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The BBC's Daniela Relph
"His flight was quickly picked up by police"
 real 56k

Thursday, 28 December, 2000, 22:50 GMT
Author bailed after palace stunt
Buckingham Palace
The man dropped in on the palace forecourt
A "desperate" Australian author who landed his paraglider on the forecourt of Buckingham Palace in order to win a publishing deal has been released on police bail.

Armed police were waiting to arrest Brett De La Mare, who was tailed by a police helicopter as he flew low over central London before landing in the area where the changing of the guard takes place.

A palace spokesman said no members of the Royal Family were in the building at the time of the incident, at about 1310GMT on Thursday.

I thought about getting shot, but the London police are famous for their restraint

Brett De La Mere

Mr De La Mere, 36, has been bailed until 5 January, when he will learn if he will face charges.

Following his Thursday night release, the author said he had decided to breach palace security through frustration at not having his book published, and was prepared to "do what it takes to get noticed".

"I thought about getting shot, but the London police are famous for their restraint and their bravery," he said.

Mr De La Mere - who has previously flown a paraglider around the Empire State Building in New York - said: "I am looking for a six-figure offer from a publisher.
Brett De La Mere
Mr De La Mere says he has carried out other stunts in the US

"I put my life on the line because the cause was that serious. I have been living off my savings for the past six months and I am nearly broke."

Publishing in Australia would not generate enough money, he said, because audiences for best-sellers are small.

Talking about his treatment by police officers, he said: "They have got a good sense of humour and are very courteous and professional."

Amateur video captured his landing
Palace security moved in as soon as he landed
Mr De La Mare said he had six months' flying experience and claimed both family and friends were behind his publicity-seeking exploits.

"They wouldn't be human if they didn't worry," he said.

He realised he could face jail for his exploits, but claimed a book deal would make it worthwhile.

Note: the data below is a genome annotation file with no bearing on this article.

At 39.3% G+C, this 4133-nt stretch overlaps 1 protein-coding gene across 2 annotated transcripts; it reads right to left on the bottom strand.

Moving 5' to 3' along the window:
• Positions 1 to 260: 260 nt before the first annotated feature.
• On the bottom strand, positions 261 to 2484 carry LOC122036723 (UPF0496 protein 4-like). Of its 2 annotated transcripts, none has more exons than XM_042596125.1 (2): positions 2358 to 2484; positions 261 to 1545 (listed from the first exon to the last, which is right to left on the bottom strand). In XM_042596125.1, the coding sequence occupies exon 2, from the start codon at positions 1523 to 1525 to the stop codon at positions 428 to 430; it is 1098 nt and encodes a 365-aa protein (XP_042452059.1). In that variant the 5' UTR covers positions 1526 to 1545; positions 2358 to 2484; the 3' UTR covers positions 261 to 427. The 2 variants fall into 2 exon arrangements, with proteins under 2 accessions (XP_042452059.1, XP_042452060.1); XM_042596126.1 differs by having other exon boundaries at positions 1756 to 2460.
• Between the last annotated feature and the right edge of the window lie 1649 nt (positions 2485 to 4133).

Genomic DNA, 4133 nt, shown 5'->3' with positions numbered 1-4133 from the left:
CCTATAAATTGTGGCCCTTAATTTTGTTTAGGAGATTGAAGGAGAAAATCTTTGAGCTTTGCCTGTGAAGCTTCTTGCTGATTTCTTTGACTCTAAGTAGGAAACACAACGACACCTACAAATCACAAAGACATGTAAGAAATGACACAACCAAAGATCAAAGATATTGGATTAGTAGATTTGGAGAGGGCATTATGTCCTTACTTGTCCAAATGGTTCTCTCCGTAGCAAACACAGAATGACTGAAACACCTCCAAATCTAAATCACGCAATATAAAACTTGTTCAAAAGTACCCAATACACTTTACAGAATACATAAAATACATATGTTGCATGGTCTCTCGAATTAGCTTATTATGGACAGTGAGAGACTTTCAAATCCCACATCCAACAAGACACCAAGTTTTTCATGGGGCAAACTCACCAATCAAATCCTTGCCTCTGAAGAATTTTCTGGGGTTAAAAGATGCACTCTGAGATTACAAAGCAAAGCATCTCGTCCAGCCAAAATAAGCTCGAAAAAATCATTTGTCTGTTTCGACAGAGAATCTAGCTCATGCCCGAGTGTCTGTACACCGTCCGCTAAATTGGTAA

He was arrested by officers from the Royal Diplomatic Protection Group as he landed in the area at the front of the palace.

Paragliders are controlled by a pilot suspended on a harness under a special controllable parachute.

A police helicopter had tailed the paraglider from Hampstead Heath, over Regent's Park, down Whitehall and the Mall before it landed.

Swift police response

Mr De La Mere was arrested under the Air Navigation Order, for allegedly endangering the safety of aircraft.

The author - who claims on his website to have recently flown around New York's World Trade Centre and Empire State building - said he had received some interesting offers from publishers after the latter stunt, "but none which were suitable".

Senior members of the Royal Family are currently at Sandringham, the Queen's Norfolk estate, for the Christmas and New Year period.

Dave Thompson, technical officer of the British Hang Gliding and Paragliding Association, said flying paragliders over built-up areas is strictly illegal.

Royal security scares
1966: A concrete block falls onto the Queen's car during a visit to Belfast.
1974: Kidnappers try to grab Princess Anne from outside Buckingham Palace
1981: A teenager fires six blanks shots at the Queen's horse during Trooping of the Colour.
1982: Michael Fagan breaks into the Queen's bedroom.
1994: A demonstrator fires a starter pistol at Prince Charles in Sydney.
"You cannot fly anywhere above somewhere like London, even above a space like Hyde Park.

"Whether it's the Queen's house or anyone else's, you can't just go and land on it."

The Australian author was expecting to be arrested, judging by a message left on his telephone answering machine.

He said: "I'm sorry you've missed me, I'm incarcerated or something. Please leave me a message and I'll get back to you as soon as I'm free."

The incident is the second time a flying intruder has breached royal security.

In 1994 naked American paraglider Jim Miller landed on the roof of the palace in one of the most bizarre entries into the Queen's London home.

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20 Mar 00 | Asia-Pacific
'Bomb man' arrested at Queen venue
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